BAR HARBOR — While the rest of the town starts to close down for the season, Ledgelawn Avenue comes alive.
Up and down the residential street, households prepare for Halloween night when more than a thousand children and parents from all over the island descend on Ledgelawn for trick-or treating.
Two days before Halloween, Ledgelawn resident Marie Yarborough makes the rounds delivering candy to her neighbors. Yarborough is in her second year organizing an annual candy drive at Hannaford throughout the month of October, in which shoppers can buy a bag of candy to drop in a box for Ledgelawn residents to distribute on the holiday.
Yarborough divides the candy equally by weight and delivers it to the Ledgelawn residents who have requested donations.
“It is the most wonderful time of the year!” Yarborough wrote in a Facebook post earlier this month, announcing the annual candy drive.
Yarborough told the Islander that she is “so grateful for folks who donate candy — truly so grateful.” She also thanked Hannaford for allowing the donation box in the store.
The candy drive provides a needed supplement to what Ledgelawn residents buy on their own, she said. Some families told the Islander they spend about $100 on candy.
“This takes the edge off,” Yarborough said.
Instead of candy, the First Baptist Church at 46 Ledgelawn Avenue stocks up on hot chocolate mix, cups, and glow sticks for the table they have every year in front of the church.
“We’ve bought tons of hot chocolate,” said Ministry Assistant Sarah Mislang. “It takes 700 ounces of hot chocolate mix to make 1,000 cups of hot cocoa,” which they go through on any given Halloween night.
Mislang said the church has taken part in the Halloween festivities for “at least ten years; probably longer.” Each year, about 12 volunteers work throughout the night handing out free hot cocoa to cold trick-or-treaters and their families.
Having the candy and supplies ready is only part of the prep work that goes into a Ledgelawn Halloween. The Bar Harbor Police Department is involved, blocking off the road to vehicles from 4 – 8 p.m.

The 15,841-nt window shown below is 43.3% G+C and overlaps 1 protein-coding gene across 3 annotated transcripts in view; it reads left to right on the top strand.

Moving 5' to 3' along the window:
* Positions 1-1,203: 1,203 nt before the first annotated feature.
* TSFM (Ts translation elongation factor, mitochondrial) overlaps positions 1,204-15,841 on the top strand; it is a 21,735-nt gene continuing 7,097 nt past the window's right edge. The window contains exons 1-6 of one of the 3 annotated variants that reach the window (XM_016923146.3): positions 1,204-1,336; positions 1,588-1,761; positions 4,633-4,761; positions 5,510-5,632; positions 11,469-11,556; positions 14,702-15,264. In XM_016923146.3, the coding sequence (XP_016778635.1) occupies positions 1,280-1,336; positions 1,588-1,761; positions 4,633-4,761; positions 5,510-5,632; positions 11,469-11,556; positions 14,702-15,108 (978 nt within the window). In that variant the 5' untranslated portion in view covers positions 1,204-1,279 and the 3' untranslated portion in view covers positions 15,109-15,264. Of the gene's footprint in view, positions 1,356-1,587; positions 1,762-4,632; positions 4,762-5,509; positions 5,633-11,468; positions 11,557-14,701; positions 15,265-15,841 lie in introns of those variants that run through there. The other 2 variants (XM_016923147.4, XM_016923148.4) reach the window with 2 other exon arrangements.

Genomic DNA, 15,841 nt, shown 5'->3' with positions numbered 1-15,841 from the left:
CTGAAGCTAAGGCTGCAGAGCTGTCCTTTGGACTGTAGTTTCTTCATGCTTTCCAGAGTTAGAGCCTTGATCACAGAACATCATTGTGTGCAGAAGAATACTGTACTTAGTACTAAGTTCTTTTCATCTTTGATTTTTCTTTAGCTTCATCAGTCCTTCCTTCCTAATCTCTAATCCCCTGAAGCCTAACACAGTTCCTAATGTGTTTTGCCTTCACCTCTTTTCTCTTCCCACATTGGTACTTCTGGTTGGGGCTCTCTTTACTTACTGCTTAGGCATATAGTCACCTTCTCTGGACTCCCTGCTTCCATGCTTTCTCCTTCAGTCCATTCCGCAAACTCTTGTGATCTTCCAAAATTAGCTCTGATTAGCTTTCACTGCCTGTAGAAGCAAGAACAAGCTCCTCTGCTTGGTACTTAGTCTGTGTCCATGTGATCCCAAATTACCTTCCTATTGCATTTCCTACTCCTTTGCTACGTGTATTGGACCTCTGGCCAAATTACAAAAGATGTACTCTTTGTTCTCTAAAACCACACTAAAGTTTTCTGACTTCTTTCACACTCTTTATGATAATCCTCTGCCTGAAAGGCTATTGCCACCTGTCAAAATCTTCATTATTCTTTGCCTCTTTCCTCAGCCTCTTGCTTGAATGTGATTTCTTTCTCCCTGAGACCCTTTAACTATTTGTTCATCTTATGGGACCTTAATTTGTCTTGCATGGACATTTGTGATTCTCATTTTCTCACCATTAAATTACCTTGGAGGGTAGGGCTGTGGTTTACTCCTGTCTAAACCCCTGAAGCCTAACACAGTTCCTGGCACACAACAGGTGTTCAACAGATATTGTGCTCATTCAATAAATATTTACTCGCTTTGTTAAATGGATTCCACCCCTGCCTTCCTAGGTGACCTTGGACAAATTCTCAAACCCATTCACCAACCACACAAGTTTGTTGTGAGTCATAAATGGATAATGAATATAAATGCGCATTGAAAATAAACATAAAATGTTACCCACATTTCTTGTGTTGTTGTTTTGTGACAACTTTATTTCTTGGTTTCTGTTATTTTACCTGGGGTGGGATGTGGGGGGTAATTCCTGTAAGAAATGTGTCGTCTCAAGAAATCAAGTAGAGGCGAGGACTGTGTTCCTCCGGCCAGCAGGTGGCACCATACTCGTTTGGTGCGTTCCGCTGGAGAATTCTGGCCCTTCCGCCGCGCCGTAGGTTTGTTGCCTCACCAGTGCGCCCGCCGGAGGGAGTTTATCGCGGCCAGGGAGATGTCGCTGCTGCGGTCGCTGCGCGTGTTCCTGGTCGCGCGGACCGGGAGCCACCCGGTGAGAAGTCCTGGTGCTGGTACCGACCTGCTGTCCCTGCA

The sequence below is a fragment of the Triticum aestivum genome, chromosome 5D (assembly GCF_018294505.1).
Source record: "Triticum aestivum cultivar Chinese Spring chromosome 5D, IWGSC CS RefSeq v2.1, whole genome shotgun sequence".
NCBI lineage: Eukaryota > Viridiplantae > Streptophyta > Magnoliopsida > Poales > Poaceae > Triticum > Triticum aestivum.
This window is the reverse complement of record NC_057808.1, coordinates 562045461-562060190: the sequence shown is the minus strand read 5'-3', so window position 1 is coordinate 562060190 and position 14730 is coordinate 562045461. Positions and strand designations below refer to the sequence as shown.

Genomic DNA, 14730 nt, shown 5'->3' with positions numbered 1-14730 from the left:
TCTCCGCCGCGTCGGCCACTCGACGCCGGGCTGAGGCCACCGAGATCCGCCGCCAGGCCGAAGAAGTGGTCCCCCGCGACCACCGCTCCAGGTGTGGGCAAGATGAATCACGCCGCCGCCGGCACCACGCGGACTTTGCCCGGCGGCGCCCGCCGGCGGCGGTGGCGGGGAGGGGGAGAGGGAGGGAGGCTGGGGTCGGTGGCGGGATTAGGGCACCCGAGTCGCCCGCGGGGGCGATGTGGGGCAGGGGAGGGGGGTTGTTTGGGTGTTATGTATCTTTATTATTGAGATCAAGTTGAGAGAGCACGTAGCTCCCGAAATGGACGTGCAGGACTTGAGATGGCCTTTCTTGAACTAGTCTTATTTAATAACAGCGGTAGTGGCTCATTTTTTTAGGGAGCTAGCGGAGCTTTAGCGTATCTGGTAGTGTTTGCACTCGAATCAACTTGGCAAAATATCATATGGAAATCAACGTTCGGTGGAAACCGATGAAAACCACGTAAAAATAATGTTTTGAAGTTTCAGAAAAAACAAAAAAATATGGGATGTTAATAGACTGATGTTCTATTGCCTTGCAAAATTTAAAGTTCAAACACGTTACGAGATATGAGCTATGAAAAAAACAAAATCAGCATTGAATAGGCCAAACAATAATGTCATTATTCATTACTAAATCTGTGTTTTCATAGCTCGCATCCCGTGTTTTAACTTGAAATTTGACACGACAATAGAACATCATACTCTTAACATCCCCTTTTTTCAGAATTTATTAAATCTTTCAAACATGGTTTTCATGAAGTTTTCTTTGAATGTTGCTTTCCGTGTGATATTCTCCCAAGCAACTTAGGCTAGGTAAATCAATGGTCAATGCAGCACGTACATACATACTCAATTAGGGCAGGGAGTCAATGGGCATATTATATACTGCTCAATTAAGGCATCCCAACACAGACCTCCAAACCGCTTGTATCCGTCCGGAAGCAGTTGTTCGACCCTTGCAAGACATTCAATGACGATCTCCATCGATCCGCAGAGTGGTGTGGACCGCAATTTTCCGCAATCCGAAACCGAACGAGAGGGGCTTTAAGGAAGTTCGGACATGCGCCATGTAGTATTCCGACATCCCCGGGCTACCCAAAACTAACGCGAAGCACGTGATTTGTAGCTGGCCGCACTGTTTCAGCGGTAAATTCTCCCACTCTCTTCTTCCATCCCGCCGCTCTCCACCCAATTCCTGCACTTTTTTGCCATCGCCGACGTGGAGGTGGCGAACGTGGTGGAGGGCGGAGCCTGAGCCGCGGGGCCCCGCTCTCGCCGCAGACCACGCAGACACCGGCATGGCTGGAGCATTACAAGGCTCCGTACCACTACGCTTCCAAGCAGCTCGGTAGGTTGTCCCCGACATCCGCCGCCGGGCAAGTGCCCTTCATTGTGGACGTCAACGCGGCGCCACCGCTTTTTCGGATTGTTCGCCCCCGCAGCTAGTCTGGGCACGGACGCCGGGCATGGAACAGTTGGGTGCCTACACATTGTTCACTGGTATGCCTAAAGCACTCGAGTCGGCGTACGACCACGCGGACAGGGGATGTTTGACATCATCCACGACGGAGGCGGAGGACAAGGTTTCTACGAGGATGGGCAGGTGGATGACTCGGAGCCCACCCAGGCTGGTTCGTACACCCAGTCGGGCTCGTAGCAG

For many Ledgelawn residents, the preparations start long before that.
“Every year we start decorating the Monday after Columbus Day weekend,” said Yarborough. “We decorate the house and lawn with lights and scary stuff.”
She said she decorates the house both inside and out, because “like a lot of Ledgelawn families, we always have our doors open for friends to come in and take a break.”
Ledgelawn resident Joel Richardson calls Halloween night “a few hours of absolute insanity. We really enjoy it.” This year, rain and wind have hindered his efforts to get the yard decorated early, he said, but he planned to have decorations out on schedule.
His wife Jennifer Richardson added that the other side of preparing is “to get a lot of snacks and food. We have a party in addition to having all the trick-or-treaters come. Sometimes we’ve had people just want to come and sit on the porch so they can see the trick-or-treaters. We serve chili and warm things.”
Longtime Ledgelawn resident Kate Jordan said the street has “always been a hotspot for kids on Halloween, because it’s easy for parents” to bring children up one side and down the other.
About ten years ago, Jordan said, the town council voted to allow police to close Ledgelawn to traffic each Halloween, for the safety of children that were already coming to the neighborhood. Since then, visitation has increased and so has the festival atmosphere.
“We usually show a short horror film,” she said. “Some people have jugglers. It’s so safe, because the street is closed off. Families really get into it.”
Jordan said that last year, a neighbor was keeping count and reported 1,400 in attendance. Despite the large numbers, she said there’s never any damage. “The kids are so great,” she said. “They’re always so respectful.”
“Some people may leave their lights off because it’s overwhelming,” said Jennifer Richardson, “but we really enjoy it. We look forward to it every year.”
“It’s fun,” Mislang said about her church’s involvement. “We’re happy to be part of this community. We’d rather be open than have the lights off. It’s a good time to connect with neighbors.”
“We love it,” Yarborough said. “We think of it as another fantastic celebration of our wonderful island community. We are happy to put our light on and give out candy until we are [all] out. We love seeing the kids and adults having a blast.”